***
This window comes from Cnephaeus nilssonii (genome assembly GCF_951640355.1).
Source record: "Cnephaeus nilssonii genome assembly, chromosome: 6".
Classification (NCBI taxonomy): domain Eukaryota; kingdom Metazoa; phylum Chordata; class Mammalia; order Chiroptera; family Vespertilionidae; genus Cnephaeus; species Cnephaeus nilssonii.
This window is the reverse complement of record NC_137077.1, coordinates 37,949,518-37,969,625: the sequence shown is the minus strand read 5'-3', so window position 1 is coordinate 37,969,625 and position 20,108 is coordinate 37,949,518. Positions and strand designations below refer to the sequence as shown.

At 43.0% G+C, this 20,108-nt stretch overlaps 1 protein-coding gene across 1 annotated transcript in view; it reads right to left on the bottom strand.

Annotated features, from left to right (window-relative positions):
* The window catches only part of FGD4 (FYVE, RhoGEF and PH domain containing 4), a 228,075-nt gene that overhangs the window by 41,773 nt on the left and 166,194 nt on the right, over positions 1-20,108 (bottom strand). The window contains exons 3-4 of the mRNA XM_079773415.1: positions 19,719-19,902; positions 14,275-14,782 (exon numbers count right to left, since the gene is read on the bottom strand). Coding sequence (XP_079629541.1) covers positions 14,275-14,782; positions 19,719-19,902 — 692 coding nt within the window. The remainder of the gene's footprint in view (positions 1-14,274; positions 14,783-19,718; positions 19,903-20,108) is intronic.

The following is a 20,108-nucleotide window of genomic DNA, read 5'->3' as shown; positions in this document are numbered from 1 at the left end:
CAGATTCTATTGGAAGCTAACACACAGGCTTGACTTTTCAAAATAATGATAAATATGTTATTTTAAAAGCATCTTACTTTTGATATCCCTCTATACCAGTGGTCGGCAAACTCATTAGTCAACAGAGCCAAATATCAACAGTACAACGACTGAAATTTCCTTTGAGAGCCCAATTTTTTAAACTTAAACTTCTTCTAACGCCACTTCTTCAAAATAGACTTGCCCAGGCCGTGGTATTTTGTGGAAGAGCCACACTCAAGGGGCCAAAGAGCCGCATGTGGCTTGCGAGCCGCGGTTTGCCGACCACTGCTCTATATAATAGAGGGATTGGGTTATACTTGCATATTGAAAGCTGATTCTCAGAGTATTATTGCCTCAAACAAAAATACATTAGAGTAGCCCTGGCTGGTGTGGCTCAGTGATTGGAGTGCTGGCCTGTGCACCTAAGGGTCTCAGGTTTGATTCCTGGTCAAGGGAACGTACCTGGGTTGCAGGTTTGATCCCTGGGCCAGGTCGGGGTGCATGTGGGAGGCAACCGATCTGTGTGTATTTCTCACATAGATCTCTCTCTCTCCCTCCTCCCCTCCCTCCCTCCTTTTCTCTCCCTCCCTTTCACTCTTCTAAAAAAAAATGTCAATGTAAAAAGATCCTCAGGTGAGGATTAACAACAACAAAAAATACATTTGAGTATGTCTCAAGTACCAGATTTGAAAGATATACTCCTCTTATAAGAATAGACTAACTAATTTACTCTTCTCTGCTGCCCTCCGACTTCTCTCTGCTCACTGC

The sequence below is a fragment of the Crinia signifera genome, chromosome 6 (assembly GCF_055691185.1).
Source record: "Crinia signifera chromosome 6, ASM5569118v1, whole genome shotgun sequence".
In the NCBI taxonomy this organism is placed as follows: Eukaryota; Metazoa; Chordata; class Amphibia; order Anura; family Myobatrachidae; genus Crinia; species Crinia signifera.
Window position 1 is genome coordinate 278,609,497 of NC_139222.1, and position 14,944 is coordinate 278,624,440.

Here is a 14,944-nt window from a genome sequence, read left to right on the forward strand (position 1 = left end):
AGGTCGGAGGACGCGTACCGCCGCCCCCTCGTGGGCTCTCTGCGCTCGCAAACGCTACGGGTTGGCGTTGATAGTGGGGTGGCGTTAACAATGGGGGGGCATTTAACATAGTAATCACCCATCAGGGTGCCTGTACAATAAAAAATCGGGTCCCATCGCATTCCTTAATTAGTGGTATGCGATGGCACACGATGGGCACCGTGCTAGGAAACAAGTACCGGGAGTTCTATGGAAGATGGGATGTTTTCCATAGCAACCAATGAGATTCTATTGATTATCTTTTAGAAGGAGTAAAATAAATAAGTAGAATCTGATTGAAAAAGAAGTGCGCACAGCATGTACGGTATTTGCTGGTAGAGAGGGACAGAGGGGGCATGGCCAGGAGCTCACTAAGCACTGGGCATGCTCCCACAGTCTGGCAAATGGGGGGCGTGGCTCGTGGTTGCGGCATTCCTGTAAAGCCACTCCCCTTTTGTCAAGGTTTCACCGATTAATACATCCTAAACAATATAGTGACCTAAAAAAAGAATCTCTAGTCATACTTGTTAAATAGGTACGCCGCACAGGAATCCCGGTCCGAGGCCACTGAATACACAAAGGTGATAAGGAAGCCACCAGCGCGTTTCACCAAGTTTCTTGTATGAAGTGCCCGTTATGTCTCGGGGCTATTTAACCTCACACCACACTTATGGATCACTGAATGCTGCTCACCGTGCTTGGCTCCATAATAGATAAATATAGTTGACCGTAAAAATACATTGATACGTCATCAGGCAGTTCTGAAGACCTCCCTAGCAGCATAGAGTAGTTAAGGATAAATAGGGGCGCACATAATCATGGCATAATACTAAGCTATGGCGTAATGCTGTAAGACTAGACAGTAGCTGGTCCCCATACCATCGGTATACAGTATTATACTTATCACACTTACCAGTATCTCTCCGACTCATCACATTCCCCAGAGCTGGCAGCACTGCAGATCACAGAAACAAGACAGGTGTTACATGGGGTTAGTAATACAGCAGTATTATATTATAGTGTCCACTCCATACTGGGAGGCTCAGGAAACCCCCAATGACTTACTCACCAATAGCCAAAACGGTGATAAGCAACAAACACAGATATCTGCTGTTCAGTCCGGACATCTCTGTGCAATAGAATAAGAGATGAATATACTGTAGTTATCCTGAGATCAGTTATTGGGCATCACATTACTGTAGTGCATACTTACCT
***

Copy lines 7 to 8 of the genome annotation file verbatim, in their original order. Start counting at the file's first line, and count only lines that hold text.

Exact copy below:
* The window catches only part of FGD4 (FYVE, RhoGEF and PH domain containing 4), a 228,075-nt gene that overhangs the window by 41,773 nt on the left and 166,194 nt on the right, over positions 1-20,108 (bottom strand). The window contains exons 3-4 of the mRNA XM_079773415.1: positions 19,719-19,902; positions 14,275-14,782 (exon numbers count right to left, since the gene is read on the bottom strand). Coding sequence (XP_079629541.1) covers positions 14,275-14,782; positions 19,719-19,902 — 692 coding nt within the window. The remainder of the gene's footprint in view (positions 1-14,274; positions 14,783-19,718; positions 19,903-20,108) is intronic.

The following is a 20,108-nucleotide window of genomic DNA, read 5'->3' as shown; positions in this document are numbered from 1 at the left end: